AFC East Shows NFC West Has Wild Potential

Rob StatonCorrespondent IMay 27, 2009

GLENDALE, AZ - JANUARY 18:  Wide receiver Larry Fitzgerald #11 of the Arizona Cardinals reacts after teammate Tim Hightower #34 scored a touchdown in the fourth quarter against the Philadelphia Eagles during the NFC championship game on January 18, 2009 at University of Phoenix Stadium in Glendale, Arizona.  (Photo by Jamie Squire/Getty Images)

The NFC West hasn't always produced the most exciting, competitive division.

Next season could be different.

The Arizona Cardinals will begin favorites as defending champions Super Bowl XLIII runners-up.

However, there's cause for optimism amongst the other three teams hoping to hit back from a disappointing 2008.

Is it possible we could see a three way battle for division title?

Let's use the AFC East as an example.

This time last year, like Arizona the New England Patriots had just lost the Super Bowl.

Their 16-0 regular season and domination of the AFC made them a sure-fire bet for the playoffs and another placing atop the division.

In contrast, the other three teams combined for a 12-36 record. Miami and New York picked in the draft's top 10, whilst Buffalo picked at No. 11.

It seemed like a foregone conclusion as the 2008 season kicked off that history would repeat.

Then Tom Brady landed on injured reserve, the Bills started 4-0, Miami first introduced the 'wildcat', and the Jets had Brett Favre.

What was expected to be one of the most predictable division's in the NFL proved anything but.

Inter-division play was thrilling, Miami losing to the Jets in week one before later ending the Favre era in New York by winning the division title at Meadowlands.

The Dolphins' recovery first started when, at 0-2, they won in New England 38-13 thanks to the wildcat debut and Ronnie Brown's five touchdowns.

Overall Miami, New England and New York all went 4-2 in division play. Only the Dolphins made the playoffs as division winners, the Patriots missed out cruelly on a tiebreaker whilst the Jets ended a season of promise at 9-7.

Buffalo, despite enjoying the best start, lost every single one of their AFC East matches—clearly the determining factor in their downfall.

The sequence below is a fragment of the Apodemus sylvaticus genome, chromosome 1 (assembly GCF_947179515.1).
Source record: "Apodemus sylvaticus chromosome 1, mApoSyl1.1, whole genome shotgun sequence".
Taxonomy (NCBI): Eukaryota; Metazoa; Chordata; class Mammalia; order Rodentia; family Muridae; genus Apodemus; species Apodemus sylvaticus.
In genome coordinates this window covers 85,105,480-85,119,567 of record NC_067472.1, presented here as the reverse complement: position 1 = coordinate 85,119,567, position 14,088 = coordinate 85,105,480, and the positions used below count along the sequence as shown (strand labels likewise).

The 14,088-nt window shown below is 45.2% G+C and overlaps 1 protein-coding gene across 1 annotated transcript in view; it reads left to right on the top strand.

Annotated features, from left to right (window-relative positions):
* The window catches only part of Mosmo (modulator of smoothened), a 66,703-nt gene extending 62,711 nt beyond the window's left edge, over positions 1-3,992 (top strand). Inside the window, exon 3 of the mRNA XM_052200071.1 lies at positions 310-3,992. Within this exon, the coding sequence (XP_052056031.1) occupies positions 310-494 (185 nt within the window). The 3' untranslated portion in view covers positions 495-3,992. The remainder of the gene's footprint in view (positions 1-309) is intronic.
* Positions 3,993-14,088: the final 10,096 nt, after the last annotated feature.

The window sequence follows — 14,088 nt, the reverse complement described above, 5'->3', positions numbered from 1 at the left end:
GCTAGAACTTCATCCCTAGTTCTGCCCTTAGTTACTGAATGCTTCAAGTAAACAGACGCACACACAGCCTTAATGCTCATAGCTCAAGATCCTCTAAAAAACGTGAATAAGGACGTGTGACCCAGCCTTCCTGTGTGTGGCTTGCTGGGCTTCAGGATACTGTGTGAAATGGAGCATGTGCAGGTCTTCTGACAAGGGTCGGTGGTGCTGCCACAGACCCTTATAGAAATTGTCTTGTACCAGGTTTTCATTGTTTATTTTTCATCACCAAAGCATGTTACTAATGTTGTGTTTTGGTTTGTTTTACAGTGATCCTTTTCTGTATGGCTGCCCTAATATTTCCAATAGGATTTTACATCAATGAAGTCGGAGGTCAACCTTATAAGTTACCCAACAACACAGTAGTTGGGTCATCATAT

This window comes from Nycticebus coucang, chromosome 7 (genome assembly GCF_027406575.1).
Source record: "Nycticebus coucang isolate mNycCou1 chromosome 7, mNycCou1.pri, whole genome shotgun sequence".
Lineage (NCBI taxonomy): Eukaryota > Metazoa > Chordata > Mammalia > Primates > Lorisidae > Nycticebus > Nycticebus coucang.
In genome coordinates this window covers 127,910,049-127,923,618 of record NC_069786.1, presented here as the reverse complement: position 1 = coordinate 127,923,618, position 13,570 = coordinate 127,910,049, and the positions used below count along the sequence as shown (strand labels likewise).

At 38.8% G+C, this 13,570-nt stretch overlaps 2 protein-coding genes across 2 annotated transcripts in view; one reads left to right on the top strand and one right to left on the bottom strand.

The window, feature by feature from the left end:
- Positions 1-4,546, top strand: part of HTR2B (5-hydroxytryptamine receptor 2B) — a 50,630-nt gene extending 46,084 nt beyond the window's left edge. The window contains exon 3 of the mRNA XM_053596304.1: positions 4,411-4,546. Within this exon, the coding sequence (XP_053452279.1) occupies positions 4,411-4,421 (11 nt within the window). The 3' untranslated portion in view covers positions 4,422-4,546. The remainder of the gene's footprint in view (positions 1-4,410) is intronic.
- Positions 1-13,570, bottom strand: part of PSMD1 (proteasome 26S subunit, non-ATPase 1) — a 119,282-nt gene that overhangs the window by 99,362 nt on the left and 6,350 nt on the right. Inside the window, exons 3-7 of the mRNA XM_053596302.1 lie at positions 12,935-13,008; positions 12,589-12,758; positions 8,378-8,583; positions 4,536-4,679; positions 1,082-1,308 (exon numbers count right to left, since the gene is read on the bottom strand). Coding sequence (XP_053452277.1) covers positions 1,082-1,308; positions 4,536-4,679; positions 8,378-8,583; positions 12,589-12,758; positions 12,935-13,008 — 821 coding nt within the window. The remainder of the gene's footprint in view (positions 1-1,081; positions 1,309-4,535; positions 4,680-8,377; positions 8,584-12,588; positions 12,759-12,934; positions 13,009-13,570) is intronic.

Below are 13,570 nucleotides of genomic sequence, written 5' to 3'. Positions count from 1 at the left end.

The closeness of the AFC East last year and Miami's revival from 1-15 to 11-5 showed once again how unpredictable the NFL can be.

Will the same happen in the NFC West in 2009? There are plenty of comparisons.

The NFC West contains the Super Bowl loser.

Like the Dolphins last year, the three other NFC West teams are taking in a new era.

Seattle, San Francisco and St Louis all recently appointed a new head coach.

The records are similar too:

Like Miami, New York and Buffalo last year, the NFC West teams all picked within the top eleven of the 2009 draft.

Of course, most of this is purely coincidental, but the way the AFC East panned out in 2008 also proves anything could happen in the NFC West this year.

Arizona deserve their favorites tag, they won the NFC and very nearly became World Champions.

But as with Brady last year, it'd only take an unfortunate injury to Larry Fitzgerald or Kurt Warner to bring the Cardinals back down to earth with a bang.

Seattle, one year removed from four successive division titles will be hoping to hit back after an injury plagued 2008.

The 49ers made the right decision to extend Mike Singletary's contract and will likely incorporate their head coaches attitude and discipline onto the field.

St. Louis made a steal, naming Steve Spagnuolo as the man to lead the Rams into a new era and his CV contains a Super Bowl XLII ring.

It could be a much tighter division, with as many as three teams challenging for the postseason.

Not something we've come to expect from the NFC West.

Inter-division records could be crucial.

Arizona went 6-0 in the NFC West last year. Lower that record and they would have been in competition with San Francisco and possibly even Seattle.

In week one of the new season, St Louis travel to Qwest Field to take on the Seahawks whilst Arizona host San Francisco on the same day.

A week later, Seattle travel to face the 49ers.

By facing two division rivals early, the Seahawks have a chance to set the tone.

Defeat for the Seahawks in both of those two games would put them at a severe disadvantage.

It could be whoever comes out with the best record in the divisional matches, will win it.

So will we see a more competitive NFC West in 2009?

Anything is possible, the AFC East proved that last year.


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